But you ruin some of the simplicity, IMHO, by having the requisites
for skill use/learning.
> - Each skill would have at most one use which you could call via 'use X'.
> - Higher levels would just increase the proficiency at a skill.
> - Most skill would be completely ineffective at level 0.
Let's say "all skills".
> - Each skill level might have another skill at a certain level as a
> prerequiste. eg. the spell skill 'call lightning' might have weather
> magic 4 as a prerequisite for level 1, 'call lightning' level 3 might
> require weather magic 5 aso. Here USE-less skills like 'weather
> magic' come in. You could require many such skills for the more
> scholarly professions like eg. magic.
Requiring one skill to know before knowing another one is possible,
but not a complex layout like you describe above. It would be just
as tanged as the current system, but harder to figure out just where
you were in the skill graph.
> - Whenever a player reaches level N, he is informed of the
> prerequisites for level N+1, if any. He can then go on studying the
> skill as long as he wants, but he won't reach level N+1 without the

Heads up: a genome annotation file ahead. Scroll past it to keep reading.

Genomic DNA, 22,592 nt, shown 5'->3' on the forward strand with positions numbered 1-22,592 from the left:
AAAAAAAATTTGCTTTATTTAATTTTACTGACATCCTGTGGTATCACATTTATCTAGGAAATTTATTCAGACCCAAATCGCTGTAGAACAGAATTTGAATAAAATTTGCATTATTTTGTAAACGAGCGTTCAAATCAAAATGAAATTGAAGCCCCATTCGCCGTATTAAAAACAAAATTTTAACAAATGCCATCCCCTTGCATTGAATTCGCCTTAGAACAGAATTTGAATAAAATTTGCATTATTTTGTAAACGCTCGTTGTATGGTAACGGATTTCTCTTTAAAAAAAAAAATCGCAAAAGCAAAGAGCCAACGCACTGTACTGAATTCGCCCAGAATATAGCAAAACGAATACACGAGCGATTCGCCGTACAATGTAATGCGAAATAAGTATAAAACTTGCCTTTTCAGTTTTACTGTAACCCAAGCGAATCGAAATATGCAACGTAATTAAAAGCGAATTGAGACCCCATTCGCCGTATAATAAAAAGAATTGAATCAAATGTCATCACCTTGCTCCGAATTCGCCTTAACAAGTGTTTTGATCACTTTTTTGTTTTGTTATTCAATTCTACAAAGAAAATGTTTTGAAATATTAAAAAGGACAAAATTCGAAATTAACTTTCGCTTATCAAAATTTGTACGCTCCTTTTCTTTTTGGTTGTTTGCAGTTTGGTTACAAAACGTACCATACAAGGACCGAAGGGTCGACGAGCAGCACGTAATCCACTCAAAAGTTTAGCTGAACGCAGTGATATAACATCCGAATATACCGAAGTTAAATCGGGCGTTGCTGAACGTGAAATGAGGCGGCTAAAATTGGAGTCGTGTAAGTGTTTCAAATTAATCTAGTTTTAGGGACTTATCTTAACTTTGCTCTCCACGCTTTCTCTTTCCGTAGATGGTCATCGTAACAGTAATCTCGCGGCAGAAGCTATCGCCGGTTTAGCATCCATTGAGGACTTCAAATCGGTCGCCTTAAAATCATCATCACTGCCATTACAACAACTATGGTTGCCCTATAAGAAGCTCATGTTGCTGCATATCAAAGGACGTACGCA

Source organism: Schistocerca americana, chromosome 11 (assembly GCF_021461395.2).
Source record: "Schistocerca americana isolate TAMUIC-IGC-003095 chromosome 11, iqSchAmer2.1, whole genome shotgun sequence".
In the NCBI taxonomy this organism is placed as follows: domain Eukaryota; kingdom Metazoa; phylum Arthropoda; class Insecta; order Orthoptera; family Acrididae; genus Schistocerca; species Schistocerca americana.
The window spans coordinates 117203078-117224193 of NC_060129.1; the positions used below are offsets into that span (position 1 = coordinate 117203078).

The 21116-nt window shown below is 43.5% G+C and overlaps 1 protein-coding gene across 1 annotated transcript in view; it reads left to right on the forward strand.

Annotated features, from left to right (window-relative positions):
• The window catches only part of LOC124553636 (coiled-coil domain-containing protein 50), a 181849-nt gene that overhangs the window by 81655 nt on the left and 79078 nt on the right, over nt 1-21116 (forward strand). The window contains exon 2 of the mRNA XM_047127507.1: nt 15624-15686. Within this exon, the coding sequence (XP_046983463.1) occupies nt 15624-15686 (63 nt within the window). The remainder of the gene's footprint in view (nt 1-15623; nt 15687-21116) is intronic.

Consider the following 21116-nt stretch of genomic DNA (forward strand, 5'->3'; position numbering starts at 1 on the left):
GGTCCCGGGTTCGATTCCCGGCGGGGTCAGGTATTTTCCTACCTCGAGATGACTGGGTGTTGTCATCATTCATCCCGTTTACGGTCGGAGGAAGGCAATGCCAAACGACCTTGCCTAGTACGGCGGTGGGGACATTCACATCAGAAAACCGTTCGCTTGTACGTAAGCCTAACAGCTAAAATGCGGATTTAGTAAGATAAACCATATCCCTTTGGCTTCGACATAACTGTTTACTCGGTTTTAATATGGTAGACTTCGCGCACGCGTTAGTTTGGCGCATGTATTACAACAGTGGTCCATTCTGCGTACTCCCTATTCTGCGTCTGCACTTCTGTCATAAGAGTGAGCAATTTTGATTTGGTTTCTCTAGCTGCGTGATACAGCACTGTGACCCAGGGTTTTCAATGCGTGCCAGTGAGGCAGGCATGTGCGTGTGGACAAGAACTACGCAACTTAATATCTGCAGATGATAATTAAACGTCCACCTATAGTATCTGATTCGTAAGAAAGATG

> prerequisites. However, the studies aren't lost but accumulate up to
> (level N+1) - 1 day. This provision prevents people from losing when
> they study a skill and reach a new level during the month.
What if I go an immediately study Assasination, without knowing any
other skills? Should I be able to do this? Would it require stealth-8
to use at level 1? I wouldn't be told that until I started studying it,
The appeal of this system is its simplicity. One skill, one use, anyone
can study anything. As soon as you thread a complex graph of requisites
through it, I'd rather have parent/subskills, or ioctls. I can at
least visualize a tree. I think it would be too awkward to present the
requisites to the player.
-- Rich Skrenta <firstname.lastname@example.org> N2QAV